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The demands of parenthood can be tough, but when children become defiant, those demands can become overwhelming. Defiance may be a passing difficulty, or rarely, it could be a sign of a more serious condition. It is far more likely that your child’s defiance will pass, especially if you employ a concerted approach to correcting it.
The symptoms of ODD typically surface early in life. They include being defiant to authority figures, being easily annoyed, blaming others for mistakes, speaking hatefully, having frequent temper tantrums, and more. Kids as young as two may present these behaviors but a diagnosis of ODD is only made when these behaviors are persistent and interfere with their daily life.
ODD is one of a group of externalizing disorders which include maladaptive behaviors. Other disorders in this group include Attention Deficit Disorder, Conduct Disorder, and Antisocial Personality Disorder.
It is normal for children to become oppositional at certain ages – around age 2, and again in early adolescence. Life-changing events, such as divorce, can also herald a phase of defiant behavior. This defiance may be difficult for parents to cope with, but it does not necessarily signal an underlying condition.
If you are struggling with a child who is aggressive, argumentative, or defiant, there are things you can do to improve the situation. If your child’s behavior is severe, seek advice from your pediatrician or a mental health professional. Otherwise, consider incorporating the following tactics into your overall parenting strategy.
In the face of defiant behavior, the most important thing you can do is to keep calm. Losing control of yourself – saying hurtful things or taking physical action ¬– will do nothing to help the situation. Model the calm behavior that you wish your child to exhibit as you deal with the situation, and take a long-term approach to correcting defiance. When you praise desirable behaviors and refuse to engage emotionally with their defiant acting out, a more compliant child will eventually emerge.
Even well-meaning parents often skip praising good behaviors, focusing instead on the behaviors they find problematic. It is only natural, as parents expect their children to listen to instructions. Humans are wired to notice when something is wrong, but constantly correcting a bad behavior only calls attention to it. The result is that bad behaviors get reinforced more often than good. A good rule of thumb is to praise twice as much as you correct, reinforcing good behavior whenever you notice it.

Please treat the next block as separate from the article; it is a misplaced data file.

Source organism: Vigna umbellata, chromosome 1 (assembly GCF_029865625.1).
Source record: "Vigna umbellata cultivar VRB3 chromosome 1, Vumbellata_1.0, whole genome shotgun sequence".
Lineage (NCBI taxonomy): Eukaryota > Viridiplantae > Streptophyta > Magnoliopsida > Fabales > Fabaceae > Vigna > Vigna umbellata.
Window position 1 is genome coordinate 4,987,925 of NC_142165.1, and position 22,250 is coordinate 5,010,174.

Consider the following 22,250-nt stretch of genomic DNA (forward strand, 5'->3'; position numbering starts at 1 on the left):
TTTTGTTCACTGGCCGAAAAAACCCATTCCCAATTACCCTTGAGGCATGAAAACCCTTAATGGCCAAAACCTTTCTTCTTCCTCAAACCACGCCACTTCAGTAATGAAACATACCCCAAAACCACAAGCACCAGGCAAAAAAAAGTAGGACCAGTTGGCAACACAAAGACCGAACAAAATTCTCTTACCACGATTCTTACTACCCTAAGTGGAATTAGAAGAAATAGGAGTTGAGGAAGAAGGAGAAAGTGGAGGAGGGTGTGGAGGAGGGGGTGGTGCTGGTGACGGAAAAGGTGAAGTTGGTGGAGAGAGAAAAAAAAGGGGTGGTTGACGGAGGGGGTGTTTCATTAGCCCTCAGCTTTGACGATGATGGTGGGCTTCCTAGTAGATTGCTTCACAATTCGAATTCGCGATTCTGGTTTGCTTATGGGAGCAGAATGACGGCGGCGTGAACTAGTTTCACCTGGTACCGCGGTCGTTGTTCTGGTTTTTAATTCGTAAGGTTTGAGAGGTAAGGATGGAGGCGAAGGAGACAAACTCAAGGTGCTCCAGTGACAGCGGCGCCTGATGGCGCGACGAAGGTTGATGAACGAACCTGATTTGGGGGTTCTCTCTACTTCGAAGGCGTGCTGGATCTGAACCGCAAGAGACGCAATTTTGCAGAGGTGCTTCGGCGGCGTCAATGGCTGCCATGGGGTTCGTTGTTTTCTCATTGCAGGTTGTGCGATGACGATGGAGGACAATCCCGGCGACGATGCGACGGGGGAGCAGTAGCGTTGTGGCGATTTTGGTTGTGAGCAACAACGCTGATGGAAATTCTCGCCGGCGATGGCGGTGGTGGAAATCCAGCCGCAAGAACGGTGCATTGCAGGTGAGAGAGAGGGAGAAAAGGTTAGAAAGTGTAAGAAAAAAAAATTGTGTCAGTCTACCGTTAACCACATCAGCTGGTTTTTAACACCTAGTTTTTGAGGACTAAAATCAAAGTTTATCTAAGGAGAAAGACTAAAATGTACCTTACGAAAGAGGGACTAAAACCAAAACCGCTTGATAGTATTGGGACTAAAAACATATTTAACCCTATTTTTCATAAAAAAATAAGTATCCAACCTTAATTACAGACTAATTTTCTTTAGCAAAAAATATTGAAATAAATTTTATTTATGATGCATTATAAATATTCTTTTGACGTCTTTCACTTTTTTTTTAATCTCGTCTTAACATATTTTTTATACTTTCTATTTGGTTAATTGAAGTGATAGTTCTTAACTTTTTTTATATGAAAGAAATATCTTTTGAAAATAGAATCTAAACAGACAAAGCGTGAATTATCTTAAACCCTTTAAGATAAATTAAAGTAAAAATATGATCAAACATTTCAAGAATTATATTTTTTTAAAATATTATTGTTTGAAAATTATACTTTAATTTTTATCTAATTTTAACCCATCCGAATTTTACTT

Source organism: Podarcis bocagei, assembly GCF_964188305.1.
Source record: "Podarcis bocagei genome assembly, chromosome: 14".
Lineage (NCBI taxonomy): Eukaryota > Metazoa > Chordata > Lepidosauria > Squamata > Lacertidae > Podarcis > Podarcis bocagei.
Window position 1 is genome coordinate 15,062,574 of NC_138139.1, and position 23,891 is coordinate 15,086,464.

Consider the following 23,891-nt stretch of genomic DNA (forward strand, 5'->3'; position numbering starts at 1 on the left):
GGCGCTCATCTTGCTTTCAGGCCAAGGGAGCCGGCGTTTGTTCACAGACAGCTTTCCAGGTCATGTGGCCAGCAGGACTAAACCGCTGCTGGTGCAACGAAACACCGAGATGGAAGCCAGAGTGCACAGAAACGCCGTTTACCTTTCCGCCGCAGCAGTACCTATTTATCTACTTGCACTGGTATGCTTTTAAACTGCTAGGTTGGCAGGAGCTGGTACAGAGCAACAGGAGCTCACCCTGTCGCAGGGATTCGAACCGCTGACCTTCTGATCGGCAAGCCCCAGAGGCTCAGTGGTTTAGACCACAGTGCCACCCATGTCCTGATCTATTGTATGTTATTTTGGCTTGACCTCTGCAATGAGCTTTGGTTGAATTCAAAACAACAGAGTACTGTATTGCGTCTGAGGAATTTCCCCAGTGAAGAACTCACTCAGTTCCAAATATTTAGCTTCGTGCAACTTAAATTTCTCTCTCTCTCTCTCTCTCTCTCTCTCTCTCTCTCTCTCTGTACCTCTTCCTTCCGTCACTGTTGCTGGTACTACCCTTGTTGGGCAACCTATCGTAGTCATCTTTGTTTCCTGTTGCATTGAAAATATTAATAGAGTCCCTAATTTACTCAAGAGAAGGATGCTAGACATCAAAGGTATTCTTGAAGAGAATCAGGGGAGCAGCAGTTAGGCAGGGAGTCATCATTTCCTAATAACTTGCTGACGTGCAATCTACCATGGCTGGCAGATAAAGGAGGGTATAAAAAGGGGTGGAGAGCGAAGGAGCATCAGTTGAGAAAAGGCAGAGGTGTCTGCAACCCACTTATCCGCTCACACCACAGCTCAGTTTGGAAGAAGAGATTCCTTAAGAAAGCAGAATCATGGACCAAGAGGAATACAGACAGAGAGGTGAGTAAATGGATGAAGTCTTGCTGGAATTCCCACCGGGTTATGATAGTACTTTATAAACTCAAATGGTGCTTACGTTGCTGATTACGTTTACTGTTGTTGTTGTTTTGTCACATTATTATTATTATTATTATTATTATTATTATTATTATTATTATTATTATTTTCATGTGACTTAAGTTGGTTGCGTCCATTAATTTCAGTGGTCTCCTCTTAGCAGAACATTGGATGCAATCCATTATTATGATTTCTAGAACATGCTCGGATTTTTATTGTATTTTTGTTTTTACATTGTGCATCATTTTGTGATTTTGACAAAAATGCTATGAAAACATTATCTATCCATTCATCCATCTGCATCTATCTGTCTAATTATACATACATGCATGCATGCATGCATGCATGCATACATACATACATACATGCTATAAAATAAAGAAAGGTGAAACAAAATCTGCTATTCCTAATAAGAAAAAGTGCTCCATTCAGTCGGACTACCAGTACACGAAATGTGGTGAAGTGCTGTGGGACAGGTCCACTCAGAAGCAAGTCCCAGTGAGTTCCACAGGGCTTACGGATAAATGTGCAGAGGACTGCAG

To be reinforced, good behavior should be praised immediately. The idea is to help children associate good behavior with praise, and they may not do that if too much time passes between the behavior and the reward. By ignoring bad behaviors like whining (which is not dangerous) and reinforcing good behaviors, parents allow their children to learn which behaviors lead to positive outcomes. However, if a behavior poses an eminent threat to a child’s safety or that of others, intervene at once.
Being specific about our praise eliminates any confusion on the part of a child as to what behavior prompted the response. Labeling the behavior that brought the praise further reinforces that behavior, and your child will be more likely to repeat it. Do not just say that the child is good or has done a good job. State specifically what behavior prompted the praise, such as, “good job taking a moment to calm down before talking to your brother about him taking your skateboard without asking. That took patience and self control.” Include physical rewards as well, such as a high five, a pat on the back, or a hug to further reinforce positive behaviors.
Think honestly about instances when you may have modeled maladaptive behaviors. How do you react in traffic or when a driver cuts you off? How about when a stranger is rude to you? Children learn by watching their parents, and a certain amount of imitation is natural. When a child is at play, imitate their actions when they are positive. If a young child is playing with a toy, join them so they can see what their good behavior looks like and how to handle frustration. If your child struggles to be a graceful loser at soccer or video games, play with them and model good sportsmanship.